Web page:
Booster seats save lives, and so do state laws requiring young children to ride in them, according to a new study.
Booster seats are aimed at kids who are too big for traditional car seats but too small to be properly restrained by seat belts alone. The seats boost these kids up so that a car’s shoulder belt secures them in a safe way. But their use is far from widespread: Only 48 percent of 4- and 5-year-olds use them, along with 35 percent of 6- and 7-year-olds, according to a 2008 survey by the National Highway Traffic Safety Administration, or NHTSA.
Considering that car crashes are the No. 3 cause of death for children between the ages of 1 and 18, booster seats have the potential to save many lives. So researchers from Children’s Hospital Boston and the Micheli Center for Sports Injury Prevention in Boston examined NHTSA data on all car crashes in the U.S. between 1999 and 2009 in which someone died.
During that decade, 47 states and the District of Columbia passed laws on booster seat use (though the provisions of those laws varied quite a bit). In the years before those laws were passed, the fatality rate from car crashes among 4- and 5-year-olds was 5.7 deaths per 100,000 kids. In the years after the laws went into effect, the death rate dropped to 4.2 deaths per 100,000 kids.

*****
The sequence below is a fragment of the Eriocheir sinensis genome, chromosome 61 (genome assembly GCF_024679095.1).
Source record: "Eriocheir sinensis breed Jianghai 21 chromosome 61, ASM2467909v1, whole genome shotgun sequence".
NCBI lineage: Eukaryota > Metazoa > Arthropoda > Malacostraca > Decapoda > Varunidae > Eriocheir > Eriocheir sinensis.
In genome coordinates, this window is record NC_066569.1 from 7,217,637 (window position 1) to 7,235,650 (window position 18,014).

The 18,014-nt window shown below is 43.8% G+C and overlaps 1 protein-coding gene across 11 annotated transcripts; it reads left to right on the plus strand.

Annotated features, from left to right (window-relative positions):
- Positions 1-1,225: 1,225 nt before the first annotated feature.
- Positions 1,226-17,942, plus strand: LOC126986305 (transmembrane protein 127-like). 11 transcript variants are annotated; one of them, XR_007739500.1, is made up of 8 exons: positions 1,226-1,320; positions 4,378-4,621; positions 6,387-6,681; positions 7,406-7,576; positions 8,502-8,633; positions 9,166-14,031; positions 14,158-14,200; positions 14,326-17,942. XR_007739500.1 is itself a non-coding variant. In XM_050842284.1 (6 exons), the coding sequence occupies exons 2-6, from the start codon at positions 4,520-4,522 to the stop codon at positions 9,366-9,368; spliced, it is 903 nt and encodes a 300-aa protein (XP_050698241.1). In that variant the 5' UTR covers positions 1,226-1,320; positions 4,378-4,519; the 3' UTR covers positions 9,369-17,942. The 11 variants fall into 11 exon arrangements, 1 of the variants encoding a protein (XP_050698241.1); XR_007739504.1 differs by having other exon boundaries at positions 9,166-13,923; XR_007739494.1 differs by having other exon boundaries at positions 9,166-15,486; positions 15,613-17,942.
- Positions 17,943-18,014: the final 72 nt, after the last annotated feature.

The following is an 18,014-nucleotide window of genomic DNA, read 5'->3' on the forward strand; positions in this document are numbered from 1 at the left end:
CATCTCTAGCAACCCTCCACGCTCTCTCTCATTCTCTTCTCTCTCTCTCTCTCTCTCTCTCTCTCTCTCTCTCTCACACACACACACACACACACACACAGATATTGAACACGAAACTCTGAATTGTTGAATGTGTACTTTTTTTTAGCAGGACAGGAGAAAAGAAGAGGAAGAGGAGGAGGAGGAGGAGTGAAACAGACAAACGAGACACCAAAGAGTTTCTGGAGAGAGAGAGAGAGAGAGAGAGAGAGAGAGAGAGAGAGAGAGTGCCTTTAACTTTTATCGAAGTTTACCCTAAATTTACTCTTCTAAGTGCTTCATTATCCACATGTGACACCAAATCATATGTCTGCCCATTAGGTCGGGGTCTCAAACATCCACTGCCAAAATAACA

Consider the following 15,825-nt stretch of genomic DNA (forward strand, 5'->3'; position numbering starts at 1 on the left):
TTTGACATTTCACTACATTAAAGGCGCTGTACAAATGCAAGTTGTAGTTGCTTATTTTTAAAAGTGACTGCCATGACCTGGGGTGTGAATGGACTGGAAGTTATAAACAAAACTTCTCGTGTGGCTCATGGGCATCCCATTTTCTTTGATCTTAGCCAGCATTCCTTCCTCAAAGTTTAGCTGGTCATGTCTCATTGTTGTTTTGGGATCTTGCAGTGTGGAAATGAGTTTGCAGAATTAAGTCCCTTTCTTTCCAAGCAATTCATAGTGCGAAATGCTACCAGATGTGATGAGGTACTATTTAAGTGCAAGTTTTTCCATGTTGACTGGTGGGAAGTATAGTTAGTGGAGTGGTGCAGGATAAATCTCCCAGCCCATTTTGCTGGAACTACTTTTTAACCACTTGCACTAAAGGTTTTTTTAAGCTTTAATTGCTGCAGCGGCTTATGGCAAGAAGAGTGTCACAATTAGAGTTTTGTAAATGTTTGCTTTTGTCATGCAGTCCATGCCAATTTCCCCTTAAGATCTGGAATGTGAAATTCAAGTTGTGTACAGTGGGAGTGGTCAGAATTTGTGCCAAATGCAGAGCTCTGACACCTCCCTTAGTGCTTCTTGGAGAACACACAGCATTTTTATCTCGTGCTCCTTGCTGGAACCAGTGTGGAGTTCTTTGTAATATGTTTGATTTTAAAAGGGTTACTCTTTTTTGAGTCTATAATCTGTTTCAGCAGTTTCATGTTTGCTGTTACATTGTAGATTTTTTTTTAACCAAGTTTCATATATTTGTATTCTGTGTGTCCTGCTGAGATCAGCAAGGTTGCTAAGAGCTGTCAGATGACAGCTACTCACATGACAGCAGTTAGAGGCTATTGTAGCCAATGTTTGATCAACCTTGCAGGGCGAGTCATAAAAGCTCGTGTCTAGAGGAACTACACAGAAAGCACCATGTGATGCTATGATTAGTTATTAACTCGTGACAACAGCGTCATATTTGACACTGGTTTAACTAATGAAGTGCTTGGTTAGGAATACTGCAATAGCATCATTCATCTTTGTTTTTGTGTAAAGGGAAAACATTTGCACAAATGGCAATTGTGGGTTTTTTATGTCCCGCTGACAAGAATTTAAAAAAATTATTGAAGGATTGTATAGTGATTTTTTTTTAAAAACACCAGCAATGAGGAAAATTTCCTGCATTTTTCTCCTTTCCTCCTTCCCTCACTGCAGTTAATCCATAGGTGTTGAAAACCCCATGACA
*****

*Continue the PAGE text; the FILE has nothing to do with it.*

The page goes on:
The trend was similar for older children. Among 6-year-olds, the fatality rate dropped from 2.3 to 1.5 deaths per 100,000 kids, the researchers found. Passage of booster-seat laws did not translate into a statistically significant reduction in death rates for 7-year-olds, but in states that required those kids to use booster seats, the death rate for 7-year-olds fell faster after those laws went into effect than it did in the years before.
In another part of the analysis, the researchers compared the fatality rates in states with booster-seat laws to the fatality rates in states without them. They found that 4- and 5-year-olds living in states with booster-seat laws were 11 percent less likely to die in car crashes than their counterparts in other states. The laws were also linked to a 23 percent reduced risk of death for 6-year-olds and a 25 percent reduced risk of death for 7-year-olds.
The results were published online by the journal Pediatrics.
There’s still plenty of room for improvement, the researchers wrote. More than half of the 4- to 7-year-olds who are involved in a fatal car crashes aren’t using a seat belt and booster seat correctly. This policy statement from the American Academy of Pediatrics recommends that kids use booster seats until they are at least 8 years old and are 4 feet, 9 inches tall.
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